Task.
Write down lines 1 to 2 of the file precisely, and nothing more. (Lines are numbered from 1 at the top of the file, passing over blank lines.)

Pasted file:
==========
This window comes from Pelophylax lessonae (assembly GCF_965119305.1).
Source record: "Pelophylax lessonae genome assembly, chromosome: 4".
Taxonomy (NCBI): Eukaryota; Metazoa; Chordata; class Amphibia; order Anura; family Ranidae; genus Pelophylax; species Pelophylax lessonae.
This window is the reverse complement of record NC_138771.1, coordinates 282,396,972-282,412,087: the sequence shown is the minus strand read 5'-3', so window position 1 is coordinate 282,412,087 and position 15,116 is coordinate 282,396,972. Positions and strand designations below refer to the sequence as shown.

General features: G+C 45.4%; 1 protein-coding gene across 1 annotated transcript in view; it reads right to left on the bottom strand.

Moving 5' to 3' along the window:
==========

This window comes from Pelophylax lessonae (assembly GCF_965119305.1).
Source record: "Pelophylax lessonae genome assembly, chromosome: 4".